You can say that all art is of its time, that it reflects the perceptions of the people living in that moment and the broader cultural trends of the world. • But rarely does art made in another era carry such a visceral feeling of past times as "Turmoil and Triumph," a collection on loan from Robert C. and Elizabeth B. Sanchez at the Museum of Fine Arts. Its subtitle is "American Works on Paper from the World War II Era," and we really get a sense of the fear and foreboding that pervaded the war years and those leading up to them.
Parallels can be drawn between the decade covered in this show (1935-1945) and the nearly 10 years since 9/11; both have been defined by global violence, political unrest, economic downturn and cultural prejudice.
This collection is mostly prints and mostly by little-known artists, though it features two posters from Norman Rockwell's famous "Freedom" series. They all share a specific viewpoint in which nuance and gray areas don't exist. Today there are more efforts to understand the causes of terrorism and prejudice. Back then, uh-uh. There were only good guys and bad guys. The bad guys here were, of course, from Germany, Italy and Japan who were riding roughshod over the rest of the world, and there was good reason to fear them.
Some of the most compelling prewar works in this show are created by artists who were not born in the United States and take the faraway mayhem personally. Leon Bibel came from Poland with his family and responded to the war spreading across Europe in 1937 with an etching in which the head of a corpse dominates the foreground amid the rubble of a destroyed city. In a surrealist touch, the hand becomes one of the ruined buildings.
Ben Tarin, who was born in the United States, is more intellectual in his painting, also from 1937, which is a stylized portrait of Adolf Hitler.
The federal government had at that point initiated projects that employed artists to create works for federal buildings. The most famous are photographs (Dorothea Lange, for example) and large murals. Many of these prints were also part of that collection and celebrate American workers.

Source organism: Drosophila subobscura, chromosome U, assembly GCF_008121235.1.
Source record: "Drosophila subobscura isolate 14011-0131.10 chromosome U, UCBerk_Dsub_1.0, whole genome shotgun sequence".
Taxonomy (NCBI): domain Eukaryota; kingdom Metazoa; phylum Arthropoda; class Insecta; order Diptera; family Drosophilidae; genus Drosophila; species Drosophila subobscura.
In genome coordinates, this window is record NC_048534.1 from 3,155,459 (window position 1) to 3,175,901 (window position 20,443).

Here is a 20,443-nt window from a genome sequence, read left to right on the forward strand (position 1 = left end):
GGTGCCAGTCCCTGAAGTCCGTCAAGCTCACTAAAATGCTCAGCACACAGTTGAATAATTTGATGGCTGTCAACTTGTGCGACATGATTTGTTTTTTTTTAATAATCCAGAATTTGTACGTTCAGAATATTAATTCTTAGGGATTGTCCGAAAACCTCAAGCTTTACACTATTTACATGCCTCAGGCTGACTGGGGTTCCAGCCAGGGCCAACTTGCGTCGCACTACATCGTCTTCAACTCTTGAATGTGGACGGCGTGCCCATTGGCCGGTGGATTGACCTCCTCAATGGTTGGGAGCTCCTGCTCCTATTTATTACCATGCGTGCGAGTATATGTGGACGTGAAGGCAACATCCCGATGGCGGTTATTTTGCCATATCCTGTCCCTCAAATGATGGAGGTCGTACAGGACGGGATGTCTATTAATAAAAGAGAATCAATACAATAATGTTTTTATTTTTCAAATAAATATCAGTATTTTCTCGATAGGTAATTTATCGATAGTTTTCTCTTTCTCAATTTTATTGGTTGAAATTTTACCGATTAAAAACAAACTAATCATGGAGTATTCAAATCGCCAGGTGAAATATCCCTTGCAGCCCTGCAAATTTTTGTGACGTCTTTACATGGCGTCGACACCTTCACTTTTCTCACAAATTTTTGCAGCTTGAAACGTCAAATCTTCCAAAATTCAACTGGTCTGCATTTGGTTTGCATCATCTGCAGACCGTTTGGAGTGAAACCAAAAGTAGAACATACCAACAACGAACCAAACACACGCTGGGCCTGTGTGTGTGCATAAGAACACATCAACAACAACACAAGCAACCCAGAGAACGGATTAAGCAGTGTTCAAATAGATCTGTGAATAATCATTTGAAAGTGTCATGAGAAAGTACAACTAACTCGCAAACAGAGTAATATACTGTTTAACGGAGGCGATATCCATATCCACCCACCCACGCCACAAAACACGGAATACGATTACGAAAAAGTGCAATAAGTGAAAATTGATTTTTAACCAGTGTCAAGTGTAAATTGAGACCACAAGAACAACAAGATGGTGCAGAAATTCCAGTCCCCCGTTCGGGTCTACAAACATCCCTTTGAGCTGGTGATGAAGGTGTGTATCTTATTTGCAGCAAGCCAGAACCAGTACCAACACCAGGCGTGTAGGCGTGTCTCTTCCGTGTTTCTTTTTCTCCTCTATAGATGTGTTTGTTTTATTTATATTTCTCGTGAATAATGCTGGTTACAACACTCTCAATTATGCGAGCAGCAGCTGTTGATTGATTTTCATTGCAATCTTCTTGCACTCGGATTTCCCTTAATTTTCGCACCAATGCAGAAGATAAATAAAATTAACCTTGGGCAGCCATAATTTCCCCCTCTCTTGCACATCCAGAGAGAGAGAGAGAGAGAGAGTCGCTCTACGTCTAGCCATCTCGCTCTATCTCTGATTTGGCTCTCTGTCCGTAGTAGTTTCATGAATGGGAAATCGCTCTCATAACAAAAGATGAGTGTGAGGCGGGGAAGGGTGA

Starting in 1941, when the United States entered the war after Pearl Harbor, the artists become visual cheerleaders (not a criticism), rallying the public to support efforts at home and abroad. Again, the government enlisted artists to document it, and we see poignant scenes of battle-weary GIs and stirring ones of military might.
Graphic posters were propaganda vehicles, exhorting citizens to buy war bonds and be suspicious of strangers. Ben Shahn, who was born in Lithuania, designed a chilling one featuring a bound man whose head is swathed in an execution hood. The copy overlaid on his figure reports in telegram form the annihilation of a Czechoslovakian village under the headline "This is Nazi Brutality."
It's interesting to compare treatments of subjects on the home front. Thomas Hart Benton's Letter from Overseas emphasizes the loneliness of rural life as a young woman sits alone in a dark landscape. Joseph Meert's Victory Garden is a pastel paean to a farm's bounty as a group of women plow and pick (Women are plentiful in art of this time since they were keeping the home fires and factory furnaces burning) as a big picnic awaits them. Meert was a student of Benton's so the differences are especially noteworthy.
One especially fun juxtaposition is Milton Schechter's screen print and a poster by an anonymous artist. Both advocate for more individual fishing to supplement diets, since meat was heavily rationed. The poster screams that "Fish is a Fighting Food — We Need More." You know you're on the hook when consuming seafood is a patriotic duty.
Lennie Bennett can be reached at firstname.lastname@example.org or (727) 893-8293.